IRAM
IRAM is an international research institute for radio astronomy. Its overall objective is to explore the universe and to study its origins and evolution.

IRAM was founded in 1979 and its headquarters are located in Grenoble, France. With a staff of more than 120 scientists, engineers, technicians and administrative personnel, IRAM develops and maintains two observatories: the 30-meter telescope located on the Pico Veleta near Granada, Spain, and the NOEMA interferometer (currently an array of ten 15-meter telescopes) in the French Alps. Both instruments are prime facilities for radio astronomy and among the most powerful observatories today operating at millimetre wavelengths. [...]
October 28, 2019
A revised timeline for planetary formation? Sounding the cosmic dust around young stars
An international team led by researchers from the CEA Paris-Saclay Astrophysics Department (DAp) has probed for the first time the dust envelopes surrounding stars in formation thanks to the large NOEMA interferometer. Surprisingly, the researchers discovered the presence of large grains whose size grows as one gets closer to the central star. The presence of such large grains, formed only a few 10000 years after the beginning of the gravitational collapse of the molecular cloud from which the star will form, is completely unexpected.
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September 10, 2019
IRAM Conference, Multi-line Diagnostics of the Interstellar Medium - 30 March - 01 April 2020
The conference aims to bring together scientists from a wide interdisciplinary community to address recent advances, current challenges and future directions in the field. The conference will feature three days of contributed and invited talks as well as posters on the topic of multi-line observations, analysis and modeling research.
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September 5, 2019
IRAM scientists share in 2020 Breakthrough Prize in Fundamental Physics
The EHT telescope collaboration has won the 2020 Breakthrough Prize in Fundamental Physics. Hundreds of researchers on the Event Horizon Telescope (EHT) team, including an important number of IRAM scientists will share the Breakthrough prize in fundamental physics for their image of the black hole at the heart of Messier 87, a galaxy 55 million light years from Earth. Congratulations to the entire team, across 60 institutions and 20 countries!
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May 20, 2019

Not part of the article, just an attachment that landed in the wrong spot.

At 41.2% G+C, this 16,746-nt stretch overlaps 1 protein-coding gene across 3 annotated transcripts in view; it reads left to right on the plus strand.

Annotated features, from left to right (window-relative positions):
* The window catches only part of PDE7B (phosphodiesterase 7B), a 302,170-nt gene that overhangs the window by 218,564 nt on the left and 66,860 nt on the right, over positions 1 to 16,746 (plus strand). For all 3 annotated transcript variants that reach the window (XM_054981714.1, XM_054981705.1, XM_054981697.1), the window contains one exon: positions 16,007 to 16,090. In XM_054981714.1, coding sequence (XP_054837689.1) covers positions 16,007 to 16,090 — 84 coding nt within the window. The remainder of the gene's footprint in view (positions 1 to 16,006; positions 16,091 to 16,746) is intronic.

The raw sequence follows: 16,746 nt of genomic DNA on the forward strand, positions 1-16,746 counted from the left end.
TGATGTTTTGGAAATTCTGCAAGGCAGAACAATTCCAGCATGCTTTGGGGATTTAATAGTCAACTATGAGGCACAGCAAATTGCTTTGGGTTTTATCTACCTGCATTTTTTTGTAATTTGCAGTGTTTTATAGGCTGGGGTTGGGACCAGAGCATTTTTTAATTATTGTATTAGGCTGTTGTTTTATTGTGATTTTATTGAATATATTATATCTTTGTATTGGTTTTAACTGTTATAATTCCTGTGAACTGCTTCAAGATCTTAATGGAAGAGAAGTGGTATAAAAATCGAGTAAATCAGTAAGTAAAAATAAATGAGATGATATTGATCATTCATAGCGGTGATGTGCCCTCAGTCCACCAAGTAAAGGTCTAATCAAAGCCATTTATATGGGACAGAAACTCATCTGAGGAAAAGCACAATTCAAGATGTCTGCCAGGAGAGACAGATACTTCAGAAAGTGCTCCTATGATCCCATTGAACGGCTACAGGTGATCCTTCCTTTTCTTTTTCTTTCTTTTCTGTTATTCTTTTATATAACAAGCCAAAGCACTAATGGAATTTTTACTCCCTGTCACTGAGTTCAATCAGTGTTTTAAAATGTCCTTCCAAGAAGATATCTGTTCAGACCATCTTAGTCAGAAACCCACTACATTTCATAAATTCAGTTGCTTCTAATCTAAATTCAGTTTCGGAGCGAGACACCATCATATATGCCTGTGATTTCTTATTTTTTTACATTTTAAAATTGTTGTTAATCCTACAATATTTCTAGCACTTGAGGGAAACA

Filaments around the Horsehead Nebula are still too young to form stars
An extensive observational survey of the Orion B molecular cloud shows why so few stars are forming in its dense gaseous filaments, despite the fact that the cloud shares similarities with other star forming regions.
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10 avril, 2019
La toute première image d'un trou noir
La toute première image d’un trou noir a été obtenue avec l’Event Horizon Telescope (EHT), un réseau de huit radiotélescopes sur 4 continents différents, conçu à cet effet et qui inclut le télescope de 30-mètres de l'IRAM. Cette image dévoile l’ombre du trou noir supermassif situé au cœur de la galaxie M87.
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April 10, 2019
First-ever picture of a black hole
The first ever image of a black hole has been obtained with the Event Horizon Telescope (EHT), a dedicated array of eight radio-antennas over four continents, which includes the IRAM 30-meter telescope. This image reveals the shadow of the supermassive black hole at the center of the M87 galaxy.
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10. April 2019
Das erste Bild eines schwarzen Lochs
Das allererste Bild eines Schwarzen Lochs ist mit dem Event Horizon Telescope (EHT) aufgenommen worden. EHT ist ein zu diesem Zweck gegründeter Verbund aus 8 Radioteleskopen auf 4 verschiedenen Kontinenten, zu dem auch das IRAM 30-Meter-Teleskop gehört. Dieses Bild zeigt den Schatten des supermassiven Schwarzen Lochs im Zentrum der Galaxie M87.
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March 21, 2019
3D rendering of the environment of a red supergiant star
An international team of astronomers led by Dr. Miguel Montargès from KU Leuven has succeeded in reconstructing the 3D geometry of the environment surrounding the red supergiant star μ Cep. The material expelled by the star during its late evolutionary stage provides the building blocks for future planetary and star forming systems. The rate at which the material is expelled is key to understand the further evolution of the star to its next stage, a supernova.
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